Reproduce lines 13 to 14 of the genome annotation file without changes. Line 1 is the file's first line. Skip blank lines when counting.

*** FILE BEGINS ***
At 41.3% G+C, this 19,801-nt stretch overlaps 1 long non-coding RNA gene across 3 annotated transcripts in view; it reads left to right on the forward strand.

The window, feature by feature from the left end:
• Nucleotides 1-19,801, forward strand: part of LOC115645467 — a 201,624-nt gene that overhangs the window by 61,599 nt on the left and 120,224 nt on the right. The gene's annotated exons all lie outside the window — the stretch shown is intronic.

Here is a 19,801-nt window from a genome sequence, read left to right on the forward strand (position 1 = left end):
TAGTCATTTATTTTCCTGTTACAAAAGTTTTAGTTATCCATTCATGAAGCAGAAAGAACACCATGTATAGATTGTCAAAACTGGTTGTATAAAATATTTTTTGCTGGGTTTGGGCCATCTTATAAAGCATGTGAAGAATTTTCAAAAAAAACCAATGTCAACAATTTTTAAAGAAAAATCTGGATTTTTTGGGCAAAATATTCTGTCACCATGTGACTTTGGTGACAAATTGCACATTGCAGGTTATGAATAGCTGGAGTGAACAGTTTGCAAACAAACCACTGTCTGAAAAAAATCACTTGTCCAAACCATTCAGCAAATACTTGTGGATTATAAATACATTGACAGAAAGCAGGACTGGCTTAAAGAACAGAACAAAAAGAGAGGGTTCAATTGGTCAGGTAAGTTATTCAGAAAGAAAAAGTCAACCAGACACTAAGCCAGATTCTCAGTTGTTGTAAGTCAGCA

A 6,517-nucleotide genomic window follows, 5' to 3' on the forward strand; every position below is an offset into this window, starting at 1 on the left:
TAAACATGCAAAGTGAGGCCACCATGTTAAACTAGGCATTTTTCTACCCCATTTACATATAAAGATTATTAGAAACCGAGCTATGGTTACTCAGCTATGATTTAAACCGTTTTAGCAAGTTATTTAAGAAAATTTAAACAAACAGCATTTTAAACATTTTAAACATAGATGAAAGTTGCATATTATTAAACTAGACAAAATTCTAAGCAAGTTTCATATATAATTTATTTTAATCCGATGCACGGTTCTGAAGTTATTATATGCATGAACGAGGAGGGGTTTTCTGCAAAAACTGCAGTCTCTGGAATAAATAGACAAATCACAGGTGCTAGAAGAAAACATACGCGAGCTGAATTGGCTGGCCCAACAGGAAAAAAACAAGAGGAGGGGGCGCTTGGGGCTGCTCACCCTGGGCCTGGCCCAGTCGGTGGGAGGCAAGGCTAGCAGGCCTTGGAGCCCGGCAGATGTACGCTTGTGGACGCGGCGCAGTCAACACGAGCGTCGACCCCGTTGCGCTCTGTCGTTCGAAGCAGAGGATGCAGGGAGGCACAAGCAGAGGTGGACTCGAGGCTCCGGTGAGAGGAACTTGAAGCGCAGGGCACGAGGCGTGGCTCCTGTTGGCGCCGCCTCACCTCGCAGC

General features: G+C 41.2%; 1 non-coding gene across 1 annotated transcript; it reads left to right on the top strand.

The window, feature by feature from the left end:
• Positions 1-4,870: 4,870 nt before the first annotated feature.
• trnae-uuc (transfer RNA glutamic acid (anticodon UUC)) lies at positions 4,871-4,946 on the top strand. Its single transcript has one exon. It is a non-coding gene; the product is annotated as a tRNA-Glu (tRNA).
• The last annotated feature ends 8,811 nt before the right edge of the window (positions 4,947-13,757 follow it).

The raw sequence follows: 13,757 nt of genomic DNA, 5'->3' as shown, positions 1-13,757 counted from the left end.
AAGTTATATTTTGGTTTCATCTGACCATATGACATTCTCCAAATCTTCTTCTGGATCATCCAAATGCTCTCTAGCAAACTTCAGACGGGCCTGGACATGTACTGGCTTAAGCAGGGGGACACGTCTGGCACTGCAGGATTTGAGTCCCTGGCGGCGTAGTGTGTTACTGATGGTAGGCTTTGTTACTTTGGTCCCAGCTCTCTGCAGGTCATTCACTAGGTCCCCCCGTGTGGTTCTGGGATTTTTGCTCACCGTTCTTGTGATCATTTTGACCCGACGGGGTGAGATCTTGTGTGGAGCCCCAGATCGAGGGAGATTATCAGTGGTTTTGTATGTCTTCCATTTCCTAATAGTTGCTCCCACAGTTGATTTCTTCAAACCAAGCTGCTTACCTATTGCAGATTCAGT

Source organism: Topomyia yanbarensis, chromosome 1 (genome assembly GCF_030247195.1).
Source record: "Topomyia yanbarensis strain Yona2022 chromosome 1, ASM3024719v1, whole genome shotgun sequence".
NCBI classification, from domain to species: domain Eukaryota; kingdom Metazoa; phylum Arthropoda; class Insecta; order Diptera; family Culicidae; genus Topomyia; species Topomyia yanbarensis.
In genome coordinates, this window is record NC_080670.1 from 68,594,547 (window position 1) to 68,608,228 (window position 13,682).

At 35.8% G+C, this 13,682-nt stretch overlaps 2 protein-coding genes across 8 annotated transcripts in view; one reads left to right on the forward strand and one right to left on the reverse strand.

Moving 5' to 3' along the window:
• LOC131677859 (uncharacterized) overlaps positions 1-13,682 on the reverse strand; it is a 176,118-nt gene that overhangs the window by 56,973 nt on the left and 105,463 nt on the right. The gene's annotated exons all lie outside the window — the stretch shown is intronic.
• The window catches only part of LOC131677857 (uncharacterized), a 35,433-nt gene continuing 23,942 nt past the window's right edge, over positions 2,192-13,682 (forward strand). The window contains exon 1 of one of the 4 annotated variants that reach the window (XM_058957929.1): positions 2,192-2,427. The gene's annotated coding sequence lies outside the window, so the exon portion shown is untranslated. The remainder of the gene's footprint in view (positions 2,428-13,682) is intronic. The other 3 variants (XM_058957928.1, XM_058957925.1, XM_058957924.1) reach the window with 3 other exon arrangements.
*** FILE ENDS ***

The raw sequence follows: 13,757 nt of genomic DNA, 5'->3' as shown, positions 1-13,757 counted from the left end.
AAGTTATATTTTGGTTTCATCTGACCATATGACATTCTCCAAATCTTCTTCTGGATCATCCAAATGCTCTCTAGCAAACTTCAGACGGGCCTGGACATGTACTGGCTTAAGCAGGGGGACACGTCTGGCACTGCAGGATTTGAGTCCCTGGCGGCGTAGTGTGTTACTGATGGTAGGCTTTGTTACTTTGGTCCCAGCTCTCTGCAGGTCATTCACTAGGTCCCCCCGTGTGGTTCTGGGATTTTTGCTCACCGTTCTTGTGATCATTTTGACCCGACGGGGTGAGATCTTGTGTGGAGCCCCAGATCGAGGGAGATTATCAGTGGTTTTGTATGTCTTCCATTTCCTAATAGTTGCTCCCACAGTTGATTTCTTCAAACCAAGCTGCTTACCTATTGCAGATTCAGT